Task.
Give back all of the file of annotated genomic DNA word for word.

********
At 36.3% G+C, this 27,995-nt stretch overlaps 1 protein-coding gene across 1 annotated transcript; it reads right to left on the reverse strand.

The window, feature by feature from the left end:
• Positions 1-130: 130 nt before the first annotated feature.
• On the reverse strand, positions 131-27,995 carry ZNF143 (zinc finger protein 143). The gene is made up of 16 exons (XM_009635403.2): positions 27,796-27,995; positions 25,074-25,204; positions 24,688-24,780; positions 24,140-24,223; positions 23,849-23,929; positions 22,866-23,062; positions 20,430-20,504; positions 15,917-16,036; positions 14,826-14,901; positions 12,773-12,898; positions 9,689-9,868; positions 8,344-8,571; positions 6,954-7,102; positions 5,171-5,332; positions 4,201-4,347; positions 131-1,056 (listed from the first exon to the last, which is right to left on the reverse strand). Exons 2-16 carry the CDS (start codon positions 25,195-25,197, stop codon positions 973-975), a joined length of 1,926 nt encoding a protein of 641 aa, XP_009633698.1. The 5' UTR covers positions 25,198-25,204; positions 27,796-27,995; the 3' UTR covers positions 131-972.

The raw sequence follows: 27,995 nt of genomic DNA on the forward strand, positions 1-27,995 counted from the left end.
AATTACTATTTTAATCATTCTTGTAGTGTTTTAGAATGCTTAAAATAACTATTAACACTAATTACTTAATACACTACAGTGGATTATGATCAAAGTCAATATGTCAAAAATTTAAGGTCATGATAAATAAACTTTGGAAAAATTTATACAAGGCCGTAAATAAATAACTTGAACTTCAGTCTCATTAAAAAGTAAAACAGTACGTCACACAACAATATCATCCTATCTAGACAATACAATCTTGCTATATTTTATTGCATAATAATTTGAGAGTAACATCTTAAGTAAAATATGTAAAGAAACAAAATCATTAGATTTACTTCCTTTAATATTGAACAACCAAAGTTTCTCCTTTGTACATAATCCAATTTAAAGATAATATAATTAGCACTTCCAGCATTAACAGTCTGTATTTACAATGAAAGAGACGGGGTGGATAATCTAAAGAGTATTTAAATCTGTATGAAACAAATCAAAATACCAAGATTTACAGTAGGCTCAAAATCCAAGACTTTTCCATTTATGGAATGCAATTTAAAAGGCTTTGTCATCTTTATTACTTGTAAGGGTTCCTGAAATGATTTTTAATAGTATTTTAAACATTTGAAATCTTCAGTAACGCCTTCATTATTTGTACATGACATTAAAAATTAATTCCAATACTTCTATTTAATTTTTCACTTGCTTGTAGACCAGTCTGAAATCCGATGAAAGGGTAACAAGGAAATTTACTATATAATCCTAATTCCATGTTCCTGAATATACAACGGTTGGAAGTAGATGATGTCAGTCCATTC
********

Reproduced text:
At 36.3% G+C, this 27,995-nt stretch overlaps 1 protein-coding gene across 1 annotated transcript; it reads right to left on the reverse strand.

The window, feature by feature from the left end:
• Positions 1-130: 130 nt before the first annotated feature.
• On the reverse strand, positions 131-27,995 carry ZNF143 (zinc finger protein 143). The gene is made up of 16 exons (XM_009635403.2): positions 27,796-27,995; positions 25,074-25,204; positions 24,688-24,780; positions 24,140-24,223; positions 23,849-23,929; positions 22,866-23,062; positions 20,430-20,504; positions 15,917-16,036; positions 14,826-14,901; positions 12,773-12,898; positions 9,689-9,868; positions 8,344-8,571; positions 6,954-7,102; positions 5,171-5,332; positions 4,201-4,347; positions 131-1,056 (listed from the first exon to the last, which is right to left on the reverse strand). Exons 2-16 carry the CDS (start codon positions 25,195-25,197, stop codon positions 973-975), a joined length of 1,926 nt encoding a protein of 641 aa, XP_009633698.1. The 5' UTR covers positions 25,198-25,204; positions 27,796-27,995; the 3' UTR covers positions 131-972.

The raw sequence follows: 27,995 nt of genomic DNA on the forward strand, positions 1-27,995 counted from the left end.
AATTACTATTTTAATCATTCTTGTAGTGTTTTAGAATGCTTAAAATAACTATTAACACTAATTACTTAATACACTACAGTGGATTATGATCAAAGTCAATATGTCAAAAATTTAAGGTCATGATAAATAAACTTTGGAAAAATTTATACAAGGCCGTAAATAAATAACTTGAACTTCAGTCTCATTAAAAAGTAAAACAGTACGTCACACAACAATATCATCCTATCTAGACAATACAATCTTGCTATATTTTATTGCATAATAATTTGAGAGTAACATCTTAAGTAAAATATGTAAAGAAACAAAATCATTAGATTTACTTCCTTTAATATTGAACAACCAAAGTTTCTCCTTTGTACATAATCCAATTTAAAGATAATATAATTAGCACTTCCAGCATTAACAGTCTGTATTTACAATGAAAGAGACGGGGTGGATAATCTAAAGAGTATTTAAATCTGTATGAAACAAATCAAAATACCAAGATTTACAGTAGGCTCAAAATCCAAGACTTTTCCATTTATGGAATGCAATTTAAAAGGCTTTGTCATCTTTATTACTTGTAAGGGTTCCTGAAATGATTTTTAATAGTATTTTAAACATTTGAAATCTTCAGTAACGCCTTCATTATTTGTACATGACATTAAAAATTAATTCCAATACTTCTATTTAATTTTTCACTTGCTTGTAGACCAGTCTGAAATCCGATGAAAGGGTAACAAGGAAATTTACTATATAATCCTAATTCCATGTTCCTGAATATACAACGGTTGGAAGTAGATGATGTCAGTCCATTC